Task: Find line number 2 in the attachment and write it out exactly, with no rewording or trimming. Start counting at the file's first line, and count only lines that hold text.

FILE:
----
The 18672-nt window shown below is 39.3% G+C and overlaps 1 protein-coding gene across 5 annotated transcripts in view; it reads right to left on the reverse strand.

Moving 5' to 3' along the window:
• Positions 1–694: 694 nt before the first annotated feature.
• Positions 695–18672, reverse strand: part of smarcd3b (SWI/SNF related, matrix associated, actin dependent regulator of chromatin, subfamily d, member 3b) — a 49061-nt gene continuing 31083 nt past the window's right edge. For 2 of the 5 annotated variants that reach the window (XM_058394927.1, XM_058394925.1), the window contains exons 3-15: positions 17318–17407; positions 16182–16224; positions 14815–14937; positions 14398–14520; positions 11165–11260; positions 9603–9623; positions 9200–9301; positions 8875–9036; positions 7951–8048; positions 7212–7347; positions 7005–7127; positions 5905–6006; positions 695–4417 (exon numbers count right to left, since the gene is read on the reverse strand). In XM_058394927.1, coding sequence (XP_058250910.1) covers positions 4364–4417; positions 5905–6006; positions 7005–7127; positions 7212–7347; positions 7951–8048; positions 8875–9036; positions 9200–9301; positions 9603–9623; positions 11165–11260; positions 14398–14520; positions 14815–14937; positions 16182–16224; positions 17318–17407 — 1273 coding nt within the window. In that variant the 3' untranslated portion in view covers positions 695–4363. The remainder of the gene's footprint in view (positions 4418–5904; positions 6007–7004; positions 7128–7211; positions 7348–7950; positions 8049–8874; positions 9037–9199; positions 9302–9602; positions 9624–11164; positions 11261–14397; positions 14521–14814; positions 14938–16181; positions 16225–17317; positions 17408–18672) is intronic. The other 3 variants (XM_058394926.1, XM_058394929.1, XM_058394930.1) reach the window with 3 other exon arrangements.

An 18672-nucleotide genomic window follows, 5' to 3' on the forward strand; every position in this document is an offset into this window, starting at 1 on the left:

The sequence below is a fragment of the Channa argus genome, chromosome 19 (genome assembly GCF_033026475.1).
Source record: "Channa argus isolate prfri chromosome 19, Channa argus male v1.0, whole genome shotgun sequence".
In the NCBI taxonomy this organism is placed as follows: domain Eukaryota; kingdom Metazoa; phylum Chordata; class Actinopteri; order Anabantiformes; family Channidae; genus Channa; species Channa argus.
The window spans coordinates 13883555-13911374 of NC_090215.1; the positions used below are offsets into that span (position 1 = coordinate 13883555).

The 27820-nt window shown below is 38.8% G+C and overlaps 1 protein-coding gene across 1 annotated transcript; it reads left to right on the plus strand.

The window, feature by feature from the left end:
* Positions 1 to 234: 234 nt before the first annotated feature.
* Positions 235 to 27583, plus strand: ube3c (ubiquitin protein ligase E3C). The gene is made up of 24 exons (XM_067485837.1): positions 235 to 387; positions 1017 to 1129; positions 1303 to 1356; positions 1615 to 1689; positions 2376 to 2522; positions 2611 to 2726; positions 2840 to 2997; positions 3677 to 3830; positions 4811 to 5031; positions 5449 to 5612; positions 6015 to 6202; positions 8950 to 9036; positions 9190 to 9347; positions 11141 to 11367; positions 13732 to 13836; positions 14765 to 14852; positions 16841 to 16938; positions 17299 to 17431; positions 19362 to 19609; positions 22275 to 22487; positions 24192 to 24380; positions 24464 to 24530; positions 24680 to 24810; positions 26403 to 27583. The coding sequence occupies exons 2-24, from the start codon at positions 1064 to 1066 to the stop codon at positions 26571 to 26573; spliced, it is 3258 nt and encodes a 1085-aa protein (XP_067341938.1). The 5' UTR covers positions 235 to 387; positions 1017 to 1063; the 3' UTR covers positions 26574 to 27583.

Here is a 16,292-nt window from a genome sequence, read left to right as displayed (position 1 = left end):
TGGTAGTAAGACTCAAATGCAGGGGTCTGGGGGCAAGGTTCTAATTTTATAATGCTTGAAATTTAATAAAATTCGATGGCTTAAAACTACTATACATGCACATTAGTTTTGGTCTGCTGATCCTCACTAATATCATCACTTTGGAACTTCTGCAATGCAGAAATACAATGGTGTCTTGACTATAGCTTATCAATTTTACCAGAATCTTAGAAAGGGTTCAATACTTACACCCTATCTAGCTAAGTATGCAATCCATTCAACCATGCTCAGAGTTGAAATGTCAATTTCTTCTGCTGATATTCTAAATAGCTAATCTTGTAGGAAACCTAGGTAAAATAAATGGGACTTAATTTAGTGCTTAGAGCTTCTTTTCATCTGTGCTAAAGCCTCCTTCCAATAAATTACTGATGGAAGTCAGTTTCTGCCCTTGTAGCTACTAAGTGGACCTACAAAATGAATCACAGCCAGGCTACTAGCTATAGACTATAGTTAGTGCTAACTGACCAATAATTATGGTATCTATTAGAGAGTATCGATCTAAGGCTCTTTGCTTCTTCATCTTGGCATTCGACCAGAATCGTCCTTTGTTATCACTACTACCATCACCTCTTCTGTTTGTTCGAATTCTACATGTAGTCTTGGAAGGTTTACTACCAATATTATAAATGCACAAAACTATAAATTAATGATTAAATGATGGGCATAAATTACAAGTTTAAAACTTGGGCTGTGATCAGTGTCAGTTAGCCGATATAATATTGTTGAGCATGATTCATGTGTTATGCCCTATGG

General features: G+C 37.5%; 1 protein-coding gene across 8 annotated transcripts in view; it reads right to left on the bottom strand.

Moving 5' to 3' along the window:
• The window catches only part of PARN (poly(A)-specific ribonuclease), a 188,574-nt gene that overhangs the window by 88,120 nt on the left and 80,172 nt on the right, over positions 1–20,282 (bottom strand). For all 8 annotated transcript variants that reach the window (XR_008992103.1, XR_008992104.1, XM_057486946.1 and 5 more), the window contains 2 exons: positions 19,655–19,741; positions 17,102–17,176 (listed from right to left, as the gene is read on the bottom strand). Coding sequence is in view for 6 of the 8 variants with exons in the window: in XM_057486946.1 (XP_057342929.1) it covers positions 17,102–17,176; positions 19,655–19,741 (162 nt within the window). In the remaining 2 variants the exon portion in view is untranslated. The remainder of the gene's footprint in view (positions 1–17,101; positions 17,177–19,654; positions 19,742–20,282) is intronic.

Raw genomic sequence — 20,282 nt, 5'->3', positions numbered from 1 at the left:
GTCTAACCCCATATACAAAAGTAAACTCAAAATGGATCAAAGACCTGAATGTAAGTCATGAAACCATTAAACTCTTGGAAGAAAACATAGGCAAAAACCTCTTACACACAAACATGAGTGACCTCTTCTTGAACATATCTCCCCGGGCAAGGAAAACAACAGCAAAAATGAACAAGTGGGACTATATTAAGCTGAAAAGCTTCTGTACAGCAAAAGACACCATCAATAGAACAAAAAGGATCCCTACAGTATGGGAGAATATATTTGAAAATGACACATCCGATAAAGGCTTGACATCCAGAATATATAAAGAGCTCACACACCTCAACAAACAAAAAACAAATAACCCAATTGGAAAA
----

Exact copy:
Moving 5' to 3' along the window: